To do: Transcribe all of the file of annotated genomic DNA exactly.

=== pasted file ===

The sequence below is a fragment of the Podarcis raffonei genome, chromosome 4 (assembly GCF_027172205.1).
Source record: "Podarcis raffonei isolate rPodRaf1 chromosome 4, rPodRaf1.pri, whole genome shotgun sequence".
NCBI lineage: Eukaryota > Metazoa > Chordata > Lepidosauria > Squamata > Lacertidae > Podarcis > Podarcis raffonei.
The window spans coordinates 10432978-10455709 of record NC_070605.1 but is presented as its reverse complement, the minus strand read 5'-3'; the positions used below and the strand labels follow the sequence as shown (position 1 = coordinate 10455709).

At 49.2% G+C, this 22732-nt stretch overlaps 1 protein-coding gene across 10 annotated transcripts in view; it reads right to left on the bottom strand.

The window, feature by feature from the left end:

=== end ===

The sequence below is a fragment of the Podarcis raffonei genome, chromosome 4 (assembly GCF_027172205.1).
Source record: "Podarcis raffonei isolate rPodRaf1 chromosome 4, rPodRaf1.pri, whole genome shotgun sequence".
NCBI lineage: Eukaryota > Metazoa > Chordata > Lepidosauria > Squamata > Lacertidae > Podarcis > Podarcis raffonei.
The window spans coordinates 10432978-10455709 of record NC_070605.1 but is presented as its reverse complement, the minus strand read 5'-3'; the positions used below and the strand labels follow the sequence as shown (position 1 = coordinate 10455709).

At 49.2% G+C, this 22732-nt stretch overlaps 1 protein-coding gene across 10 annotated transcripts in view; it reads right to left on the bottom strand.

The window, feature by feature from the left end: